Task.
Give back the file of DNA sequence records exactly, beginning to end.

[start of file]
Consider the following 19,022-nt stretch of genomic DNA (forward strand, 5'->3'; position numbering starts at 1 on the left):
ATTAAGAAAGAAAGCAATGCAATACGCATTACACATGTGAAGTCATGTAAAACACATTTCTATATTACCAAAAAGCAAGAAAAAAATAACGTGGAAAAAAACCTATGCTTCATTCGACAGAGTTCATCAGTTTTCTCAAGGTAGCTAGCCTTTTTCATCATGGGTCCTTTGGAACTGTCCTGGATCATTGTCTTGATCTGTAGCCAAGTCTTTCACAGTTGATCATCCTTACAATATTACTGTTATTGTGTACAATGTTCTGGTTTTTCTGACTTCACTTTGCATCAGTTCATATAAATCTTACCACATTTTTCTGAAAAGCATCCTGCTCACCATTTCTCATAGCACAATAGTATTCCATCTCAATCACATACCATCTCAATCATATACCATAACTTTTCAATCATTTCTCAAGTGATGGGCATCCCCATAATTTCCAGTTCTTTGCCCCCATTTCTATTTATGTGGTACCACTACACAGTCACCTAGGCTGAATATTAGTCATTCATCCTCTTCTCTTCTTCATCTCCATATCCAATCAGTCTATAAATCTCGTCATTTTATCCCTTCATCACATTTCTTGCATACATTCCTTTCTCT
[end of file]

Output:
Consider the following 19,022-nt stretch of genomic DNA (forward strand, 5'->3'; position numbering starts at 1 on the left):
ATTAAGAAAGAAAGCAATGCAATACGCATTACACATGTGAAGTCATGTAAAACACATTTCTATATTACCAAAAAGCAAGAAAAAAATAACGTGGAAAAAAACCTATGCTTCATTCGACAGAGTTCATCAGTTTTCTCAAGGTAGCTAGCCTTTTTCATCATGGGTCCTTTGGAACTGTCCTGGATCATTGTCTTGATCTGTAGCCAAGTCTTTCACAGTTGATCATCCTTACAATATTACTGTTATTGTGTACAATGTTCTGGTTTTTCTGACTTCACTTTGCATCAGTTCATATAAATCTTACCACATTTTTCTGAAAAGCATCCTGCTCACCATTTCTCATAGCACAATAGTATTCCATCTCAATCACATACCATCTCAATCATATACCATAACTTTTCAATCATTTCTCAAGTGATGGGCATCCCCATAATTTCCAGTTCTTTGCCCCCATTTCTATTTATGTGGTACCACTACACAGTCACCTAGGCTGAATATTAGTCATTCATCCTCTTCTCTTCTTCATCTCCATATCCAATCAGTCTATAAATCTCGTCATTTTATCCCTTCATCACATTTCTTGCATACATTCCTTTCTCT